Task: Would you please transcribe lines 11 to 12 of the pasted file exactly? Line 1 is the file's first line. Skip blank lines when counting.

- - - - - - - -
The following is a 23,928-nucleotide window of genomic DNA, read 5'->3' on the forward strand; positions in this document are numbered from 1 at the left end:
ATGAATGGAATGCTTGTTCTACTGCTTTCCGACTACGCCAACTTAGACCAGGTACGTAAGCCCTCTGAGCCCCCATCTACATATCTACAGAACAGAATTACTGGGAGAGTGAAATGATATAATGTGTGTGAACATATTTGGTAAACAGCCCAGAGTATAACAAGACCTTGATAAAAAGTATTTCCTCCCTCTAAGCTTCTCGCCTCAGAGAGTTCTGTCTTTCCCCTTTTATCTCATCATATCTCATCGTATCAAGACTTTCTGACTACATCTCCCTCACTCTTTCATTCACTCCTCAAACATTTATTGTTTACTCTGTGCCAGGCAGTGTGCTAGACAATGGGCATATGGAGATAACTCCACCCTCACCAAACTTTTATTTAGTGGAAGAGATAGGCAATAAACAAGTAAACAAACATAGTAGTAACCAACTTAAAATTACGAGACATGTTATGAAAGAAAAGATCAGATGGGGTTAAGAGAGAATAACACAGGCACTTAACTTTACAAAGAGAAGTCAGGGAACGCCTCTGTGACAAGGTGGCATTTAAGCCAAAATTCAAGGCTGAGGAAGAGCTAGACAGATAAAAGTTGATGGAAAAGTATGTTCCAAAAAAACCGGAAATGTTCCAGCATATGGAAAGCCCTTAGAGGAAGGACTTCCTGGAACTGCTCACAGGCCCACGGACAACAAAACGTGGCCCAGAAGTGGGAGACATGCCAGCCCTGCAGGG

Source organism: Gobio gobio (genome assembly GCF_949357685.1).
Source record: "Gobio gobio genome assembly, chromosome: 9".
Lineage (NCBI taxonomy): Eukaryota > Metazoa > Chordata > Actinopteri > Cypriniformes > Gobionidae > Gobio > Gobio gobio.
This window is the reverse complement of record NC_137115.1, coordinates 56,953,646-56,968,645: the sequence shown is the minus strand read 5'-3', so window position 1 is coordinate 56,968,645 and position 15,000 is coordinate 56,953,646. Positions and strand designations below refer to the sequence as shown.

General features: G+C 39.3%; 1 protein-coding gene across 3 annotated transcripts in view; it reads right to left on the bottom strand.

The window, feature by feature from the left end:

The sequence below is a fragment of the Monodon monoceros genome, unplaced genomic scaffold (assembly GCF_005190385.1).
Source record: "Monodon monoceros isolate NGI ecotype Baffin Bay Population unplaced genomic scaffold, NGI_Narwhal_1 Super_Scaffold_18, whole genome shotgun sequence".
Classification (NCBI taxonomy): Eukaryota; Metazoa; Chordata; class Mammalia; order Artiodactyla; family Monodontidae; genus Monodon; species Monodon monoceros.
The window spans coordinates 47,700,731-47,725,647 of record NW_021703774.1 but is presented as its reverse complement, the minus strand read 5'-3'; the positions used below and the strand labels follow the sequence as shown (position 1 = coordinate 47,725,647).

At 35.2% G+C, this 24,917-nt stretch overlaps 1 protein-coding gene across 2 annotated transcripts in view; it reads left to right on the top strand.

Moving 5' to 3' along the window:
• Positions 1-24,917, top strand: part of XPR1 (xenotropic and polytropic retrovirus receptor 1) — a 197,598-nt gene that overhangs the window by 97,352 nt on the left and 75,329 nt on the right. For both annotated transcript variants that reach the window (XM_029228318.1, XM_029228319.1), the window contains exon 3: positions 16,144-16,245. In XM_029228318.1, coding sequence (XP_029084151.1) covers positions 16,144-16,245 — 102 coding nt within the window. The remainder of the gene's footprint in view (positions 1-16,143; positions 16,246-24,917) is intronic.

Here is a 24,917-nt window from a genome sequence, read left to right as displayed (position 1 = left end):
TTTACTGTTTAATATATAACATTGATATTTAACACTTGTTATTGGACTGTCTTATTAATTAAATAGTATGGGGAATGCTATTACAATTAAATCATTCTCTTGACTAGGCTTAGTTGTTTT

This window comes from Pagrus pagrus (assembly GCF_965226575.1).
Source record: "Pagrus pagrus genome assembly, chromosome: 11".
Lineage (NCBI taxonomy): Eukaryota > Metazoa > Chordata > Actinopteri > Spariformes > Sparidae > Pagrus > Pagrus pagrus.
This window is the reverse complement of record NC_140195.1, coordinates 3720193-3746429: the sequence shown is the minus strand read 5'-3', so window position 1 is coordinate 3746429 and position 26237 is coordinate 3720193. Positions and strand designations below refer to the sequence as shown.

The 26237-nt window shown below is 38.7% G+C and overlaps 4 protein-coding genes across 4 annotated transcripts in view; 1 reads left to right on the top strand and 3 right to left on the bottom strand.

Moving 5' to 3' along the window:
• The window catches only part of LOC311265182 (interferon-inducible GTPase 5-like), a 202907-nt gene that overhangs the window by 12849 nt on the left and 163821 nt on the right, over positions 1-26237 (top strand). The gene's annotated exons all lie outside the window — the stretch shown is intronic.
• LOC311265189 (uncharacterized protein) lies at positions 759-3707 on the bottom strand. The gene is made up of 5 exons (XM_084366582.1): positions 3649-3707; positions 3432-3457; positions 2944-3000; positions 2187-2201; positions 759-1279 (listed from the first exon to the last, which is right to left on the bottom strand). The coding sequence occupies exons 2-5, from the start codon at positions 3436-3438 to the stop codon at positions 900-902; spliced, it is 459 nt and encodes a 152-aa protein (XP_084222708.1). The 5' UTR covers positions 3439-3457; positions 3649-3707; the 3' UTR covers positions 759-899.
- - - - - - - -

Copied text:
Classification (NCBI taxonomy): Eukaryota; Metazoa; Chordata; class Mammalia; order Artiodactyla; family Monodontidae; genus Monodon; species Monodon monoceros.
The window spans coordinates 47,700,731-47,725,647 of record NW_021703774.1 but is presented as its reverse complement, the minus strand read 5'-3'; the positions used below and the strand labels follow the sequence as shown (position 1 = coordinate 47,725,647).